Year after year, in every aspect of the game, smaller football programs are often overlooked.
Memories of a great Boise State team walking all over a highly ranked Oklahoma in the 2007 Fiesta Bowl, Larry Fitzgerald (PITT) losing the 2003 Heisman race to Jason White (OKLA) supposedly based on team record not player performance as the Heisman should be.
Not to take away from White who was a great player, but he finished ranked 8th in passing yards, 26th in completion percentage, and 8th in QB rating.
Fitzgerald, on the other hand, finished first in almost every receiving category, but since his school was a lower profile (and ranked lower) many voters chose White instead, Basing there votes on team performance instead of individual stats.
If the Heisman was based on team performance then every year, the National Champions should pick one of there players to win it since they are the best team it would only be fair. Now how dumb does that sound?
Again this year, a small school player is setting the precedent nine games into the year, but still Jarrett Dillard of Rice is still never mentioned in the run for Heisman, although he is far ahead of leading receiver candidate Michael Crabtree of Texas Tech. Oh and by the way he has less receptions but still WAY better numbers than Crabtree.
Ever since the BCS was implemented, Strength of Schedule has become one of the biggest things in determining a team's grit and power.
I think this has contributed to the brainwashing of those voting on awards and polls. A small team like Ball State does not have the recruiting power of teams like Alabama, Penn State, USC, Ohio State, and Florida.
I think if you are going to incorporate Strength of Schedule into the Heisman equation then you should also calculate Strength of Recruitment!
If this were the case, we would find out that the small schools and players we are overlooking, if put on a level playing would probably walk all over 50 percent of the teams in the top 25!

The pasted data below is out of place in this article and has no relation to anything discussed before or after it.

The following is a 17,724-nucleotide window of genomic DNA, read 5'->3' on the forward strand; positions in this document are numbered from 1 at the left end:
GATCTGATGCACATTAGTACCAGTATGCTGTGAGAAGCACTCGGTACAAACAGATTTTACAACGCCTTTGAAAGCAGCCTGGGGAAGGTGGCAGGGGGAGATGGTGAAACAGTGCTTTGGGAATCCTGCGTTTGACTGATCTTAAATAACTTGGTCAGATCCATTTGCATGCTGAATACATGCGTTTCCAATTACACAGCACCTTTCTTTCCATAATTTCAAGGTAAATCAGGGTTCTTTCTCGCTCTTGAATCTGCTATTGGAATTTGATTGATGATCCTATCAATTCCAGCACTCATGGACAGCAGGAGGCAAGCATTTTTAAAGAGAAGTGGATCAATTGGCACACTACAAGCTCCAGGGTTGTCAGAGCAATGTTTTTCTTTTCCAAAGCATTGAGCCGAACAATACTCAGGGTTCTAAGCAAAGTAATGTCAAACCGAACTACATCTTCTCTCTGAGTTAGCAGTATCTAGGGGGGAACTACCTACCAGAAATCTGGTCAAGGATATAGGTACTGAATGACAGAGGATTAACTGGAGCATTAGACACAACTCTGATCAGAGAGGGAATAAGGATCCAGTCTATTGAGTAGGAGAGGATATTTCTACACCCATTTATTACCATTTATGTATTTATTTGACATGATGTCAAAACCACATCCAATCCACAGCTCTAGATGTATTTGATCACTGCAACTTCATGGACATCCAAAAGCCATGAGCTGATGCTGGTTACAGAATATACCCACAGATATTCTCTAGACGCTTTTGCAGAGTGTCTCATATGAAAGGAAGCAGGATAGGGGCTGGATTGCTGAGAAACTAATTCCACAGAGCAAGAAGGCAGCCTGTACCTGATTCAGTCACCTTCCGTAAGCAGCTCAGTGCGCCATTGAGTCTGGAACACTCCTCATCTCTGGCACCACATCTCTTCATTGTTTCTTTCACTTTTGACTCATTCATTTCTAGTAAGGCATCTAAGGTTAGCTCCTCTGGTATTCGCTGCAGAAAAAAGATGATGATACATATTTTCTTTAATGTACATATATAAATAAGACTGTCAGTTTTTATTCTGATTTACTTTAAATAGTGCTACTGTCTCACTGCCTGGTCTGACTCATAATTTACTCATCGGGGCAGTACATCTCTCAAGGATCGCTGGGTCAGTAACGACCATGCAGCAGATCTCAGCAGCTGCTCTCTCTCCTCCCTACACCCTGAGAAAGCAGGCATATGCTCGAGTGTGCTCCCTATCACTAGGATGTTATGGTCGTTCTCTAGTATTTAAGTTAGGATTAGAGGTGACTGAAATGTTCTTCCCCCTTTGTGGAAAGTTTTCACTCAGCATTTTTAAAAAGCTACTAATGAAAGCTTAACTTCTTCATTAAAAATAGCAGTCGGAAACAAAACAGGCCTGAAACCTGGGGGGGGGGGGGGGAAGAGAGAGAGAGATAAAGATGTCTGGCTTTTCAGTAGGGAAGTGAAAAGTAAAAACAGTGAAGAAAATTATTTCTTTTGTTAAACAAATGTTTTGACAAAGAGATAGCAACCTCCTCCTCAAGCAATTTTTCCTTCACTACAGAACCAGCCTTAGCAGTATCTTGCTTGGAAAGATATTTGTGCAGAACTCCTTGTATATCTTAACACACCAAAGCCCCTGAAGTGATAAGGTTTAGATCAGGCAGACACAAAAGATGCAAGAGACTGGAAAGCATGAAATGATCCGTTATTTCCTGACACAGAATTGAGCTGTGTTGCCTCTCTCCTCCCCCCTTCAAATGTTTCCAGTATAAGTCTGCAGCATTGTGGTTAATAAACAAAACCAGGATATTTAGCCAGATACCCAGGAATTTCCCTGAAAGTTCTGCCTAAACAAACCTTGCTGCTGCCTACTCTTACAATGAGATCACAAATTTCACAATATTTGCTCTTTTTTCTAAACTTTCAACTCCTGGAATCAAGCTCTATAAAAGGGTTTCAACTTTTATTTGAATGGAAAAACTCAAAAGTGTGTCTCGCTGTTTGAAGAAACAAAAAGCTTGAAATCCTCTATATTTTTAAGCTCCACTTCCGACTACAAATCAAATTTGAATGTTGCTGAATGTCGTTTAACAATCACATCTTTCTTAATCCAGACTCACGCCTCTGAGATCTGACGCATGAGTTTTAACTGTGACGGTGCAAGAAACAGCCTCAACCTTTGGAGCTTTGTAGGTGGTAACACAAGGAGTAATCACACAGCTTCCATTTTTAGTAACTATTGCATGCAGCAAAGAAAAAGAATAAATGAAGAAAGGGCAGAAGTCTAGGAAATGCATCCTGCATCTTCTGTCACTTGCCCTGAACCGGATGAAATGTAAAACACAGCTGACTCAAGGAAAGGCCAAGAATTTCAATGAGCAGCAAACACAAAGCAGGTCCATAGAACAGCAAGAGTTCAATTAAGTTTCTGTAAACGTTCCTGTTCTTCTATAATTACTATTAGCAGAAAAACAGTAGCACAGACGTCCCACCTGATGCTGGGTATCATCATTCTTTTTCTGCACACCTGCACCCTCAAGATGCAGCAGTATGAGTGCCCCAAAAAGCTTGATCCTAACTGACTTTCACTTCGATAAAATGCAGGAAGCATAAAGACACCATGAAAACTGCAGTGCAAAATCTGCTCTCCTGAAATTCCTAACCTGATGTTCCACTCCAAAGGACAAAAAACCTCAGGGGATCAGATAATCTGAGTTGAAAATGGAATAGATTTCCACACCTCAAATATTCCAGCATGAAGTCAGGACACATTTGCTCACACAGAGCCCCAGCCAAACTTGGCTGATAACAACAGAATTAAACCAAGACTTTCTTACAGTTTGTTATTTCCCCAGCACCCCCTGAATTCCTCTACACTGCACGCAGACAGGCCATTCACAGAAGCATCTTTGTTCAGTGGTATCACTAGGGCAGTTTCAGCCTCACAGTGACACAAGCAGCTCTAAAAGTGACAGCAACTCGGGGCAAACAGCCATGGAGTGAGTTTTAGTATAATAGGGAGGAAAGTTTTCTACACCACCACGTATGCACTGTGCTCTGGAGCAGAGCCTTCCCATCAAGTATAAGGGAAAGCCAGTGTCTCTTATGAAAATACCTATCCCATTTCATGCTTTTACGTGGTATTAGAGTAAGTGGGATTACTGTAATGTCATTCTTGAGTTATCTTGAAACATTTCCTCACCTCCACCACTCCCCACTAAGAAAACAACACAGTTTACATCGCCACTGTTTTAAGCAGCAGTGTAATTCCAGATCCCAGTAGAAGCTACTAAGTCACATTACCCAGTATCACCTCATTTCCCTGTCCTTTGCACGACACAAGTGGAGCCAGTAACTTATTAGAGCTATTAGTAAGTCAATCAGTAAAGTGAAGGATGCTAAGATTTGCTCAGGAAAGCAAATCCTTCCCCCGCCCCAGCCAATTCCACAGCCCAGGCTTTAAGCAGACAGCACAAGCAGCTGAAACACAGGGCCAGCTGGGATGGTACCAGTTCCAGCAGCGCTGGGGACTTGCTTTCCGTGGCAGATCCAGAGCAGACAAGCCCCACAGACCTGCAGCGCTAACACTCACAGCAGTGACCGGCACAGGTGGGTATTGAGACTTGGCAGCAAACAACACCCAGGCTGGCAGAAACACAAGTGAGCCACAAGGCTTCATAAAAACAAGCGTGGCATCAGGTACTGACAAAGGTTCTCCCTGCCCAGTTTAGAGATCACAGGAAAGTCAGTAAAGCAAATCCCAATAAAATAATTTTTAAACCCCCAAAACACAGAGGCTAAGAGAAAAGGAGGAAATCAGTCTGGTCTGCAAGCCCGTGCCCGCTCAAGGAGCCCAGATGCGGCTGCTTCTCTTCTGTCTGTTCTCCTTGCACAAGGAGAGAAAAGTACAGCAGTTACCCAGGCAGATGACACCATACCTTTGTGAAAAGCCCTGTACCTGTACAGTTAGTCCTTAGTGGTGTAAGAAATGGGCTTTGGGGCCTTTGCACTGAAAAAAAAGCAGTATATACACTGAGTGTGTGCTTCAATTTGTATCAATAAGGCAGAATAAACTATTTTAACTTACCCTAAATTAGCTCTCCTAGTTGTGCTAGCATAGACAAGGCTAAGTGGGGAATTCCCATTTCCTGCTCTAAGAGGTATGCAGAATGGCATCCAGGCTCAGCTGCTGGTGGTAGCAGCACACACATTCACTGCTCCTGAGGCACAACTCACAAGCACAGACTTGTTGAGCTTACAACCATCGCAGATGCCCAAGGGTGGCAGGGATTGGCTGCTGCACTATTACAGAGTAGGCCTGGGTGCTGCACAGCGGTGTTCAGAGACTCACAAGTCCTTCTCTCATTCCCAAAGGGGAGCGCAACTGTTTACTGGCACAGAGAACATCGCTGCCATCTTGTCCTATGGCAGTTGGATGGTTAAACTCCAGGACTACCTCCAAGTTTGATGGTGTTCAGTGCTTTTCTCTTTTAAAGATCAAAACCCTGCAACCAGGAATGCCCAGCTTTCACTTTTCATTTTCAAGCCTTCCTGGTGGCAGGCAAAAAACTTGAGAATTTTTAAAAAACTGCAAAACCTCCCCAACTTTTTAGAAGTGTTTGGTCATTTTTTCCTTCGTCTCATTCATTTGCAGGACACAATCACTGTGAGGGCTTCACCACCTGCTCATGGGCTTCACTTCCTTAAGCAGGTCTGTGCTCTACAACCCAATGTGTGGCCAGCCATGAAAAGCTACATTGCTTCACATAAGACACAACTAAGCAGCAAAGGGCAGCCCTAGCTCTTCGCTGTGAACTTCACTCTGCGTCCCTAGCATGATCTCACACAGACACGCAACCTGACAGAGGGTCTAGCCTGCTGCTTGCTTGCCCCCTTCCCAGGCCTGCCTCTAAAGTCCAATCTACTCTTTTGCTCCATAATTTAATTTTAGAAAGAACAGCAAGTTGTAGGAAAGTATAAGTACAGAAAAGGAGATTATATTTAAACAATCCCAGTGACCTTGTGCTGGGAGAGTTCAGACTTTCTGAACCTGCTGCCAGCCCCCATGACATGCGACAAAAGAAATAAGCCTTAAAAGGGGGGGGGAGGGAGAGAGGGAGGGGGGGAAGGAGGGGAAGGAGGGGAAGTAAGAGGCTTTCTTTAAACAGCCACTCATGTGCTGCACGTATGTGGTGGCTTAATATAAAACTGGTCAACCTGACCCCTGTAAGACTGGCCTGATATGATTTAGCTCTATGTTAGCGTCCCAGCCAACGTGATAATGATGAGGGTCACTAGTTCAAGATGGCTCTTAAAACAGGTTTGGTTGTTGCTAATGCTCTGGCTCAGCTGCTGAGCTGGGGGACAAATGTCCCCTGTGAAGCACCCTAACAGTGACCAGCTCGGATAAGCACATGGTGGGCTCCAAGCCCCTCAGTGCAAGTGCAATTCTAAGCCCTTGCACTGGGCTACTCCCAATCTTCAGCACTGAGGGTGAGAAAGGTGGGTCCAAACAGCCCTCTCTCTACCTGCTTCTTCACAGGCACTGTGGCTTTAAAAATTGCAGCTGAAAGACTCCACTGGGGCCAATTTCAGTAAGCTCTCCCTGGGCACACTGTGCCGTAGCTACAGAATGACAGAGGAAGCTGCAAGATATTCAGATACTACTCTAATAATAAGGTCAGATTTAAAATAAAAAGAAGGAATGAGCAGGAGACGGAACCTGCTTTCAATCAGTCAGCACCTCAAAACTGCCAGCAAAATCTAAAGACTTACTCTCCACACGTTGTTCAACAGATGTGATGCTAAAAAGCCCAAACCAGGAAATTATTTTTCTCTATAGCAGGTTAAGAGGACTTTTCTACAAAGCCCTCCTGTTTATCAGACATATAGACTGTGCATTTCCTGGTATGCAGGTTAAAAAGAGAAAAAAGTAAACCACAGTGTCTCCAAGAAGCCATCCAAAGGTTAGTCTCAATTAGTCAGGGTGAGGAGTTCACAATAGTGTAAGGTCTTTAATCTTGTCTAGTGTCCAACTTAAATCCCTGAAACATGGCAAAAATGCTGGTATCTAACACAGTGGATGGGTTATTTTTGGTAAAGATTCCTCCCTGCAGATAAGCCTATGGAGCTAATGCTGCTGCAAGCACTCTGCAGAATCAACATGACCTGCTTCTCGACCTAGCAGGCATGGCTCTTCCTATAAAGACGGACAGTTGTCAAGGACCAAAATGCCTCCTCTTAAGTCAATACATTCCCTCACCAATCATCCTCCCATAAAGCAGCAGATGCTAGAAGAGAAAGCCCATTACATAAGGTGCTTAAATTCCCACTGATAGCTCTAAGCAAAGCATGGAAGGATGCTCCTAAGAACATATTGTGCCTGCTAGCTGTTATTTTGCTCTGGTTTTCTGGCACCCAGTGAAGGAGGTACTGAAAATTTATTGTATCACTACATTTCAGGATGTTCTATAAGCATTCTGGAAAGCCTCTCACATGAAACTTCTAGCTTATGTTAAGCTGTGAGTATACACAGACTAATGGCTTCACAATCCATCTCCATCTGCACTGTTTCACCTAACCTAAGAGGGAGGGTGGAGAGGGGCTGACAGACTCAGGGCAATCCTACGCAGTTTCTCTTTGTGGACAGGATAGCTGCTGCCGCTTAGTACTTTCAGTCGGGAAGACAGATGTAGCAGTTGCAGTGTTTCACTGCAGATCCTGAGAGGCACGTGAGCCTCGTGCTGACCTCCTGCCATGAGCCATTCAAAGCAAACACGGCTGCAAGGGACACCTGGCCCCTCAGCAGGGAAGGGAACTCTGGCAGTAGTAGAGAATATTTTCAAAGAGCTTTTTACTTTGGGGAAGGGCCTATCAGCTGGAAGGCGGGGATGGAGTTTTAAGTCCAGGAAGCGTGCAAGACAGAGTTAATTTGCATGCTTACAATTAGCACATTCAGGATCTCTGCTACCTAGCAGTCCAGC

People do not realize that Nick Saban, one of the best college coaches of the last 2 decades, came from a very small Toledo school, but as soon as he was given the chance to move up, he was an instant success at Michigan State, LSU, and now Alabama.
My point to this is, the coaches and kids who put up big numbers at small schools would still put up the big numbers if they were given a chance to play at a bigger school.
Most of your LaDainian Tomlinsons (TCU '97-'00) go to smaller colleges and Junior Colleges because of grade requirements or to stay closer to home. A kid that wants or in most cases NEEDS to stay close to home should not be punished for this decision.
I understand that you must incorporate Strength of schedule into the polls in order to determine which team is the strongest in the nation. My only concern is that this is going to continue to spew over into individual awards like the Heisman.
If this continues to be the case college sports, is going to be so predictable that all your team's best player would have to do to win the Heisman is lead his team to the national championship or at least the top 3 in the final standings.
What if Graham Harrell had lost to Texas and then later in the year loses to Oklahoma knocking Tech to No. 14 or 15 in the BCS polls? Does this mean he would be any less worthy than Colt McCoy if Texas were to win the Championship, but McCoy ends up with way less in every offensive category than Harrell?
Would this be right just because Harrell would have two team losses to McCoy's 0? I don't think it would be, and if it is not right for a high-profile team such as Texas Tech, then it should not be right for a smaller school!
Your comments are appreciate.
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